Why We Are Proud To Be From Immigrant Parents

Resilient, Proud, Hard working. Driven, Hopeful. Strong. Flexible. Are only some of the words used to describe our immigrant population, and we can think of many many more. Some of you may or may not know, R1 was born in the West Indies and R2 was born in Canada. Our parents moved to Montreal over 22 years ago. So, while these are not traits exclusive to immigrants, in some ways we ALL possess these characteristics, we feel that immigrants possess an extra level of drive that maybe non-immigrants may not have had to tap into. On this week’s blog post, we wanted to share our perspective and why we are proud to have been raised by immigrant parents. Read along, to see what we mean!

they have no idea what it’s like to lose home at the risk of never finding home again to have your entire life split between two lands and become the bridge between two countries.

Immigrant- Rupi Kaur

Before we begin and before anyone accuses us of being biased or unfair, we will reiterate that we are speaking from our perspective and recognize that there are hard working, strong, resilient people who are not immigrants (that being said, we’re technically ALL immigrants). Our inspiration for this post remains our mother, a woman who sacrificed a lot in order for us to have and live the lives we have now. A woman who moved from a tiny Caribbean island to a cold, foreign one. Of course Canadians and other cultures have had to make sacrifices in order to give their children a better life than they had, but none can speak of the pressures faced by immigrants. We are in the unique situation with one of us being born in Canada and the other immigrating here at such a young age there is no remaining impressions of the country of their birth. It has to be said that coming to an environment where you know no one, your network of family, friends and a place you feel safe being miles and time zones away, is incredibly daunting.

Having to give up your home, all that you know, be it from war, famine or the slither of possibility of a better life is an incredibly hard thing to do. I have packed up and moved away from my family twice, that was voluntary and it was still one of the hardest things I have ever had to do. Add the stress of the unknown, language and culture in the mix and you really have to have courage. These were some of the challenges our mother faced. On top of that, working really hard to earn a diploma that is then seen are merely paper, having to begin again with your career and really find yourself, find who you are in this new evironment. Our mother did it with children. In some ways, seeing the struggle, seeing the hustle, seeing the amount of hard work, time and dedication it takes to get a settled, the number of times you are passed up for opportunities or how you cannot take too many risks, because the implications are far too great. The drive, knowing that people “back home” are all relying on you to succeed, the fact that you only have yourself to rely on. all these can be overwhelming, but they are also a motivator. Mainly because most of the time, for most people, looking back isn’t an option, but this may also be incredibly isolating and I don’t know if we really thing about how overwhelmingly alone some may feel. I don’t know how much credit we give immigrants when you think of the number of years in their lives they lose, the feelings of loss they have experienced, to land in a country with people who don’t want them there or who believe they are there to take something away from them. Our mother wouldn’t have left Grenada if she didn’t believe we could live a better life, no we weren’t escaping a war or persecution. Her decision was made out of trauma, the American government had invaded the island in 1983, she had just given birth to her 1st child (our brother). The fear and feeling of helplessness forced her to make the tough decision to leave the only life she knew for a risk, a risk of a better one. There was no guarantee, no back up plan, but that focus and drive isn’t to be underestimated.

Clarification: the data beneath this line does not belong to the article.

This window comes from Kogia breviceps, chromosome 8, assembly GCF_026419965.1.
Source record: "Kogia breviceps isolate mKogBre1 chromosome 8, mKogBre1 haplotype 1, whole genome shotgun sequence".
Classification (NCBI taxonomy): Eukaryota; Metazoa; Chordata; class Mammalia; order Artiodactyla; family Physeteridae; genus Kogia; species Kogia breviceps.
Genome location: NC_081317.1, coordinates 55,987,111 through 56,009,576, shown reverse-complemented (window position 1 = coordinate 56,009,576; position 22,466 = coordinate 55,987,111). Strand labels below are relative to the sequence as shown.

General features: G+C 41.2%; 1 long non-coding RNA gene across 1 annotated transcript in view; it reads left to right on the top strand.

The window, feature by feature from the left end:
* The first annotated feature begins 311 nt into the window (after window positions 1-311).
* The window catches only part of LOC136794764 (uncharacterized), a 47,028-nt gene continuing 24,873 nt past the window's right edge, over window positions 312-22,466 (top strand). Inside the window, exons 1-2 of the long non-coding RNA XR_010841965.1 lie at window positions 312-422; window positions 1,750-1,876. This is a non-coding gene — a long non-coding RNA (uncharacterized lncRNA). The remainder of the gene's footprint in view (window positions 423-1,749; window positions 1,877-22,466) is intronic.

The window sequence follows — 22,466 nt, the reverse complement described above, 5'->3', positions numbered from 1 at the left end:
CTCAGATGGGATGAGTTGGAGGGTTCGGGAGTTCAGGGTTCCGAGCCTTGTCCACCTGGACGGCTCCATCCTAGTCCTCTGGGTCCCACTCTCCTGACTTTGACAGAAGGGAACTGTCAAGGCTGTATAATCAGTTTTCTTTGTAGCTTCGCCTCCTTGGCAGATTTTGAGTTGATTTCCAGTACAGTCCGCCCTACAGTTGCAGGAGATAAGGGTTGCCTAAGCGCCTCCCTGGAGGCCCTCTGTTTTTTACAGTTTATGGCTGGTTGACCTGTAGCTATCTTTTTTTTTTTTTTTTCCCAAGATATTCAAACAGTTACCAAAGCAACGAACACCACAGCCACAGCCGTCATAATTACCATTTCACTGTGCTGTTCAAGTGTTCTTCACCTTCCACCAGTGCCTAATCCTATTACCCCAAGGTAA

You broke the ocean in half to be here. Only to meet nothing that wants you.

– immigrant

We learnt hard work and dedication from seeing the walls that were hit, but also from seeing the successes. Growing up in an immigrant family, it has always been ingrained in us that you don’t have to work just as hard, you work harder, do it right and make sure you’re not rocking the boat. In some ways, assimilate, but, our mere presence is success- us walking university halls, owning businesses, having children, we are our ancestors’ wildest dreams. I suppose for some, knowing what they left behind, is a good drive to push through and stubbornly succeed. Knowing that you are not doing it for yourself, but or the generations to come. Immigrant families don’t have the luxury and privilege of generational wealth in the countries they restart their lives in and maybe this is why they are so driven to start something over here, in order to leave a legacy for the generations to come. Being driven and possessing the ability to look hopefully to the future, this is what I feel a deep level of pride for.

So, the next time you hear or read a negative article or comment about immigrants, keep some of this in mind- we are ALL immigrants. If not directly, we are descendants of immigrants. The Europeans and colonizers robbed, rapped and pillaged the land and the people, but they came here for riches and for the chance at a different, and potentially better life. Plan and simple, I don’t know if any of us has the right to say someone doesn’t belong or doesn’t deserve the opportunity to create a legacy for their family. We have a lot to thank our immigrant population for and give them much more credit that we currently do. We, are extremely proud to be from an immigrant family!!!

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